Dell’Aquila had been a longtime NRA member, and his largesse gave him access to its leaders, including private dinners with CEO
Reports alleging financial malfeasance at the top matched his own concerns. Dell’Aquila said he couldn’t get answers to his questions about how the NRA was spending gifts from six-figure donors.
He decided to halt his donations until the group removed the leadership he viewed as distracting from the goal of preserving and expanding Second Amendment rights.
“I’m not pro-Mr. LaPierre, and I’m not anti-Mr. LaPierre, I’m just simply being objective and trying to save a historic institution from itself,” Dell’Aquila told the New York Times in a 2019 story about NRA donors lobbying for reform.
His decision to sue to the group, he reasoned, was about effecting change more than winning a payout. In August 2019, Dell’Aquila persuaded Schuchardt to help him draft the lawsuit; he filed it himself.
“I paid him $5,000 and he wrote it up,” Dell’Aquila said in an interview. “Chances are, we weren’t going to get standing. Nobody thought we would. But we did.”
A Bankruptcy Break
At the time, Schuchardt had been dealing with the fallout of a war he’d waged with a bankruptcy judge in Knoxville, with his ability to work in Tennessee federal courts dangling in the balance.
Schuchardt asserted he was being targeted because the judge and the local trustee—who serves as a sort of referee protecting bankrupt individuals’ interests—had an axe to grind against his new employer, Upright Law. The firm, which has stirred controversy and scrutiny over its tactics, signs up clients through its website and a Chicago-based intake center then doles them out to local partners across the country.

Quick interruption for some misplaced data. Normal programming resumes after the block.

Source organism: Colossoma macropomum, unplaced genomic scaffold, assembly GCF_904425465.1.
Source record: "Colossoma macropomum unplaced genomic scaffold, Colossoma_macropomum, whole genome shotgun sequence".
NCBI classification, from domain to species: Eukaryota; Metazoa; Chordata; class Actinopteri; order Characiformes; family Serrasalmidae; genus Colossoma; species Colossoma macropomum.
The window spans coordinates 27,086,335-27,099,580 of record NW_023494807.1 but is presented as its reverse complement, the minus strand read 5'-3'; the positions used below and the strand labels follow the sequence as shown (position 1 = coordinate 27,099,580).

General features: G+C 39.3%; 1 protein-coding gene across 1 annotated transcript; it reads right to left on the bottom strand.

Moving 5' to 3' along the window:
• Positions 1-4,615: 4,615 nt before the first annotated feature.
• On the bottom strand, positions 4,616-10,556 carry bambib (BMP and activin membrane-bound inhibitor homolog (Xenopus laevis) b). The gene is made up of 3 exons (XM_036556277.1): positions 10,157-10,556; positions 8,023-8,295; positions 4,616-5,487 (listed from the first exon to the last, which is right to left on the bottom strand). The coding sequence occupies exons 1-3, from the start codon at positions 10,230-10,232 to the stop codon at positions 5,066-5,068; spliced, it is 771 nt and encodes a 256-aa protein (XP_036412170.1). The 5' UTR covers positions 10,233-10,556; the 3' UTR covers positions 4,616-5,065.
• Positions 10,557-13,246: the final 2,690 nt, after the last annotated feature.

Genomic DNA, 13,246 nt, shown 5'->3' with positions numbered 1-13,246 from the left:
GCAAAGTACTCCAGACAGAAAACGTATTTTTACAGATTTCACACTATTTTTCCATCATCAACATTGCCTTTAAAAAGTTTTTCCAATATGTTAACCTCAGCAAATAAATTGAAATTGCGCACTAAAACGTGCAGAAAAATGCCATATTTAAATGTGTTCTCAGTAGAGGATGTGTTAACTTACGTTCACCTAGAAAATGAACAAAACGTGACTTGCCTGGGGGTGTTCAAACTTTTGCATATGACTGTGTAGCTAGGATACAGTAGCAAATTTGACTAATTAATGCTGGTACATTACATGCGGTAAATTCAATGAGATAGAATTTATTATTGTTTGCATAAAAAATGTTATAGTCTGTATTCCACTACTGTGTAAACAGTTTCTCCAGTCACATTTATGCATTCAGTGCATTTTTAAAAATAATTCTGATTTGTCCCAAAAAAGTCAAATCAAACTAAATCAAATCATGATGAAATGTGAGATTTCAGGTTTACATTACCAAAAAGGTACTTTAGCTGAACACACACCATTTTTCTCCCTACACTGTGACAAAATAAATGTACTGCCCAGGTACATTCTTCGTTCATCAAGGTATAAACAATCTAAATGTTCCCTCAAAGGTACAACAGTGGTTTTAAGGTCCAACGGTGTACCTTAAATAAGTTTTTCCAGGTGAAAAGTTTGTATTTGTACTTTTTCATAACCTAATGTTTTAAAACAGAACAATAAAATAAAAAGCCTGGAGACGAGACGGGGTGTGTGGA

Bauknight did not appreciate the accusation; she started disciplinary proceedings. In a January 2018 order, Bauknight had raised questions about Schuchardt’s conduct and competency in 17 cases, saying he exhibited “either a lack of basic bankruptcy knowledge” or “a refusal to adequately research issues.”
Schuchardt agreed to a six-month moratorium on handling bankruptcy petitions in the Eastern District of Tennessee, but their detente didn’t last. That June, Bauknight accused him of continuing to represent clients—an allegation he denied— and sought steeper sanctions.
Schuchardt fought back, and the case sat unresolved for a year. Then, on Dec. 10, 2019, the district’s chief judge,
The penalty also automatically barred Schuchardt from practicing in the Middle District of Tennessee, which includes Nashville, and required him to alert that court of his status. He didn’t.
Instead, nine days after being suspended, Schuchardt formally entered his appearance to represent Dell’Aquila and other NRA members in the proposed class action.
Schuchardt told Bloomberg Law he believed he was compliant with all the rules of the Middle District when he entered his appearance there. He acknowledged he had been “slow in reporting the suspension” but declined to elaborate.
A Texas Two-Step
Unaware of the suspension, US District Judge William Campbell handed the plaintiffs an early decision they saw as a victory. In September 2020, he dismissed the racketeering claim against the NRA and a separate one against LaPierre—but allowed the fraud charge against the NRA to move forward.
The class-action theory is that the NRA solicited donations promising they’d be spent advocating the Second Amendment, not funding LaPierre’s trips. If the plaintiffs successfully argue that all donations to the NRA were collected fraudulently, they could seek to recoup contributions made from late 2015 through early 2019— a sum in excess of $330 million, records show. If the RICO allegation had held, or was reinstated, the damages would triple.
Michael Kanovitz, a Chicago-based lawyer at Loevy & Loevy who’s handled large class-action claims and reviewed the case for Bloomberg Law, said a billion-dollar award was “probably pie-in-the-sky money” but that the claim otherwise has merits. “It’s absolutely a viable lawsuit,” he said.